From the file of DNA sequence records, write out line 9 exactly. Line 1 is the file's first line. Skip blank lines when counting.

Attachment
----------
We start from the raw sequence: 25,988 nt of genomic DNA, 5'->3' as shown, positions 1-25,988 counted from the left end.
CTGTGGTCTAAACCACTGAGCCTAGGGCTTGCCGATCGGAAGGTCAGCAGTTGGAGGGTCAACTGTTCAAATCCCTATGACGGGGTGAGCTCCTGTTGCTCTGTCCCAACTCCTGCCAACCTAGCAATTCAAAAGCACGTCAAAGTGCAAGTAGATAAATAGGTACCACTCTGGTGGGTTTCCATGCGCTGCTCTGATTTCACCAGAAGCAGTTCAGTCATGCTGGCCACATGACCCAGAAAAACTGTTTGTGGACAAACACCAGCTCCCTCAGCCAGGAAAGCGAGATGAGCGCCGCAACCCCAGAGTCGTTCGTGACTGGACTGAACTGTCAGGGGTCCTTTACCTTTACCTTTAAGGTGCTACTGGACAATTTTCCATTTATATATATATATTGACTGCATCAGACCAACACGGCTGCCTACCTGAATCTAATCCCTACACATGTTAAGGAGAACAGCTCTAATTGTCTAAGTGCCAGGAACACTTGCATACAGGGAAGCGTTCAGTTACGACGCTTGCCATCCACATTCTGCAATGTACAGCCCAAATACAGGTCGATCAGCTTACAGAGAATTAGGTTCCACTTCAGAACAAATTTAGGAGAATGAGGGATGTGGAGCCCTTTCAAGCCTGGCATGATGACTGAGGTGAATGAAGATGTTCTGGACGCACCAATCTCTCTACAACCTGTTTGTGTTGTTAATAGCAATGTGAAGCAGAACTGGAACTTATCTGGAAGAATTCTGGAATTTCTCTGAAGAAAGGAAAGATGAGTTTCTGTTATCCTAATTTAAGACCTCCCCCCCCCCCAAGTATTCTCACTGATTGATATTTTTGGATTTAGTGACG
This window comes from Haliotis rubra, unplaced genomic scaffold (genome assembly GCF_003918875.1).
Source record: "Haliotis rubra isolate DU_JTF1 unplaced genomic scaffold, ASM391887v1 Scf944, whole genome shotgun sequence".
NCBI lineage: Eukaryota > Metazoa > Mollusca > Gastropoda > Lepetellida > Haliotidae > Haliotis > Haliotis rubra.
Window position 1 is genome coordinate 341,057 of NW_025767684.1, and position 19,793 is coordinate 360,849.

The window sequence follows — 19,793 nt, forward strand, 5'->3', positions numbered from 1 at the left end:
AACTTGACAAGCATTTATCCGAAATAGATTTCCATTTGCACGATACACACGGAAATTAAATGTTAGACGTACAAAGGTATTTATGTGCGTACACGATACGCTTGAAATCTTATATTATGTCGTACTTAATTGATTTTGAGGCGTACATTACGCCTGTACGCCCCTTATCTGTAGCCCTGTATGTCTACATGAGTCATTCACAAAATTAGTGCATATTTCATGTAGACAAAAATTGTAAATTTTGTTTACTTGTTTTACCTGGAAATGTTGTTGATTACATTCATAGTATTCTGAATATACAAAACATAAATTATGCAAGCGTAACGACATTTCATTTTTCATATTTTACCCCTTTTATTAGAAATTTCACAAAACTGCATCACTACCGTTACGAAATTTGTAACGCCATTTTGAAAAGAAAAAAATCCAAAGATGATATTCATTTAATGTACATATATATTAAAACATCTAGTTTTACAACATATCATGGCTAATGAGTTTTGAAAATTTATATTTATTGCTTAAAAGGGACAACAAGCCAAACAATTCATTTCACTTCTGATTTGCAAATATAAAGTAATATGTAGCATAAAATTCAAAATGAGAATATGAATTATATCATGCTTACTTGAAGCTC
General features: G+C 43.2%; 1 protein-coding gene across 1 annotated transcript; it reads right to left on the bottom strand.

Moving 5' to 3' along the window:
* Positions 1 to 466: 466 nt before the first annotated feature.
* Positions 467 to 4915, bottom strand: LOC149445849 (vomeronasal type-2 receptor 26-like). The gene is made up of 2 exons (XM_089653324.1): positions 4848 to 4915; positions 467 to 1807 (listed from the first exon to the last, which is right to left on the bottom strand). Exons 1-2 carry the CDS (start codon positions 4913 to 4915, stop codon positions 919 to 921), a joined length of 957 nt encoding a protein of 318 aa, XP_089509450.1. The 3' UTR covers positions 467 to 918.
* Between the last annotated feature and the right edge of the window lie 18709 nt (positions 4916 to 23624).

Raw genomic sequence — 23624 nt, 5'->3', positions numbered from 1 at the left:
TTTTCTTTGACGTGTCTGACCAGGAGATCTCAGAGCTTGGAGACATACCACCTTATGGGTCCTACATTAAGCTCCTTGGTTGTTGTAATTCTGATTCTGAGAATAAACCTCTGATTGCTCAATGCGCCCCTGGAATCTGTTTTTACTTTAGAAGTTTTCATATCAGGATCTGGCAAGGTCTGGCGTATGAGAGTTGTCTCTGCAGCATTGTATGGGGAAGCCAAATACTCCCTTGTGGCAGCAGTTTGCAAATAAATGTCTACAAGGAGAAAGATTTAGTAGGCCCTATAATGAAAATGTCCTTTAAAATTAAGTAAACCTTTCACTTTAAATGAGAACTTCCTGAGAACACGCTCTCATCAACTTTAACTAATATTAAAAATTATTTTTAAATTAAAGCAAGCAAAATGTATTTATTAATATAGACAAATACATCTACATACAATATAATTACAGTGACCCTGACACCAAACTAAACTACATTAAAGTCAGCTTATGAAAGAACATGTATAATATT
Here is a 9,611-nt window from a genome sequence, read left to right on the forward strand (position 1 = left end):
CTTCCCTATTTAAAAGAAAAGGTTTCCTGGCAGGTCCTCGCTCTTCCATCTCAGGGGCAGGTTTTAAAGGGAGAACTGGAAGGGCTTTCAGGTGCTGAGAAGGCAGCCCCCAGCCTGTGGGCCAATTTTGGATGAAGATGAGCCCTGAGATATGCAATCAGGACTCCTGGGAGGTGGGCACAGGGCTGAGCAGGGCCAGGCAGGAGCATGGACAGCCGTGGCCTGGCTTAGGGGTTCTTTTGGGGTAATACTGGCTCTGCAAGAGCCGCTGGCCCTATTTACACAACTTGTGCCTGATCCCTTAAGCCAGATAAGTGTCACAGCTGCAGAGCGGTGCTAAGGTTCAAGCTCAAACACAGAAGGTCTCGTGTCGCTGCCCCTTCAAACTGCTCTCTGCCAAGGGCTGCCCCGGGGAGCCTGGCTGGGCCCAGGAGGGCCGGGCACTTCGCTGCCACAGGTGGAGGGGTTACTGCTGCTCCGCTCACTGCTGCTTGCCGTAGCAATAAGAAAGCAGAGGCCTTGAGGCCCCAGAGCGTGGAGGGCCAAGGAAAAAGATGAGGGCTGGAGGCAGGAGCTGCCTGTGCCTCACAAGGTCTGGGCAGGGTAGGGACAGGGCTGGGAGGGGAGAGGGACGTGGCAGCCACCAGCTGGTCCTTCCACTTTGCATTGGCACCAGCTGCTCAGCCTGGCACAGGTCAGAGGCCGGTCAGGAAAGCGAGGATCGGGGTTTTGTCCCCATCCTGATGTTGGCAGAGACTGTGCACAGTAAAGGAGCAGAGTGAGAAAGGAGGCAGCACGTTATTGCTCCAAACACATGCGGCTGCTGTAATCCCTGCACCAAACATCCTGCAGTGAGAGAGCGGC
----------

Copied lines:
General features: G+C 43.2%; 1 protein-coding gene across 1 annotated transcript; it reads right to left on the bottom strand.